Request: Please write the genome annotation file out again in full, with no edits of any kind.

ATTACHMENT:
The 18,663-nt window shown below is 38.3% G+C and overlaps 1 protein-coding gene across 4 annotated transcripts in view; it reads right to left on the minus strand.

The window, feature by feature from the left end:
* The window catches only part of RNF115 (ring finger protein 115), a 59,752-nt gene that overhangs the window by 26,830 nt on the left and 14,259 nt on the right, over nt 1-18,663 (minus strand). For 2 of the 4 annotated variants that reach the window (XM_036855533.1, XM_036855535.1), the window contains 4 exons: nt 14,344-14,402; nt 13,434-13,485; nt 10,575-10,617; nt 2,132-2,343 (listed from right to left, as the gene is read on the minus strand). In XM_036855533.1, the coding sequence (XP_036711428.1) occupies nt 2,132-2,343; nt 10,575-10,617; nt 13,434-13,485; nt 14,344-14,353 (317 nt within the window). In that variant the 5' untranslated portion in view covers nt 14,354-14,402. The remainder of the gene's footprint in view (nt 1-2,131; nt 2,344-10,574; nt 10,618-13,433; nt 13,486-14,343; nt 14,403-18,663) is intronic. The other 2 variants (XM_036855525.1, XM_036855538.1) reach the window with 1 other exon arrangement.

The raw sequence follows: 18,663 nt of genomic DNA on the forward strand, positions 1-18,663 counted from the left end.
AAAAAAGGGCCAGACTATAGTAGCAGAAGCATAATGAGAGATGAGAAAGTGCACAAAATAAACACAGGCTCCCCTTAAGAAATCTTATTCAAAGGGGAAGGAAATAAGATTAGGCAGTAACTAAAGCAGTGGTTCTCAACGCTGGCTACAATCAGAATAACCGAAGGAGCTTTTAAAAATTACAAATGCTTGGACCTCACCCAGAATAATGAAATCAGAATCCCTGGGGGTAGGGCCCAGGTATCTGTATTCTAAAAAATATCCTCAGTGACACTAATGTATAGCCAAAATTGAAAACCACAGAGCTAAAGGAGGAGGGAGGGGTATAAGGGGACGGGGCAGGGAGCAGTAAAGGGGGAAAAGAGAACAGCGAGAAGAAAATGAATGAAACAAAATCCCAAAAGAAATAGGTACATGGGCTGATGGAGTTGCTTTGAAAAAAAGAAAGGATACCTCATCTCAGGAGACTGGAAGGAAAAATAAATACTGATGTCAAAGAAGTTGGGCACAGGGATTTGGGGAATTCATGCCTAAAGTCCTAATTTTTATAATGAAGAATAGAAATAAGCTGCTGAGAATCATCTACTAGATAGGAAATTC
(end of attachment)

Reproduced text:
The 18,663-nt window shown below is 38.3% G+C and overlaps 1 protein-coding gene across 4 annotated transcripts in view; it reads right to left on the minus strand.

The window, feature by feature from the left end:
* The window catches only part of RNF115 (ring finger protein 115), a 59,752-nt gene that overhangs the window by 26,830 nt on the left and 14,259 nt on the right, over nt 1-18,663 (minus strand). For 2 of the 4 annotated variants that reach the window (XM_036855533.1, XM_036855535.1), the window contains 4 exons: nt 14,344-14,402; nt 13,434-13,485; nt 10,575-10,617; nt 2,132-2,343 (listed from right to left, as the gene is read on the minus strand). In XM_036855533.1, the coding sequence (XP_036711428.1) occupies nt 2,132-2,343; nt 10,575-10,617; nt 13,434-13,485; nt 14,344-14,353 (317 nt within the window). In that variant the 5' untranslated portion in view covers nt 14,354-14,402. The remainder of the gene's footprint in view (nt 1-2,131; nt 2,344-10,574; nt 10,618-13,433; nt 13,486-14,343; nt 14,403-18,663) is intronic. The other 2 variants (XM_036855525.1, XM_036855538.1) reach the window with 1 other exon arrangement.

The raw sequence follows: 18,663 nt of genomic DNA on the forward strand, positions 1-18,663 counted from the left end.
AAAAAAGGGCCAGACTATAGTAGCAGAAGCATAATGAGAGATGAGAAAGTGCACAAAATAAACACAGGCTCCCCTTAAGAAATCTTATTCAAAGGGGAAGGAAATAAGATTAGGCAGTAACTAAAGCAGTGGTTCTCAACGCTGGCTACAATCAGAATAACCGAAGGAGCTTTTAAAAATTACAAATGCTTGGACCTCACCCAGAATAATGAAATCAGAATCCCTGGGGGTAGGGCCCAGGTATCTGTATTCTAAAAAATATCCTCAGTGACACTAATGTATAGCCAAAATTGAAAACCACAGAGCTAAAGGAGGAGGGAGGGGTATAAGGGGACGGGGCAGGGAGCAGTAAAGGGGGAAAAGAGAACAGCGAGAAGAAAATGAATGAAACAAAATCCCAAAAGAAATAGGTACATGGGCTGATGGAGTTGCTTTGAAAAAAAGAAAGGATACCTCATCTCAGGAGACTGGAAGGAAAAATAAATACTGATGTCAAAGAAGTTGGGCACAGGGATTTGGGGAATTCATGCCTAAAGTCCTAATTTTTATAATGAAGAATAGAAATAAGCTGCTGAGAATCATCTACTAGATAGGAAATTC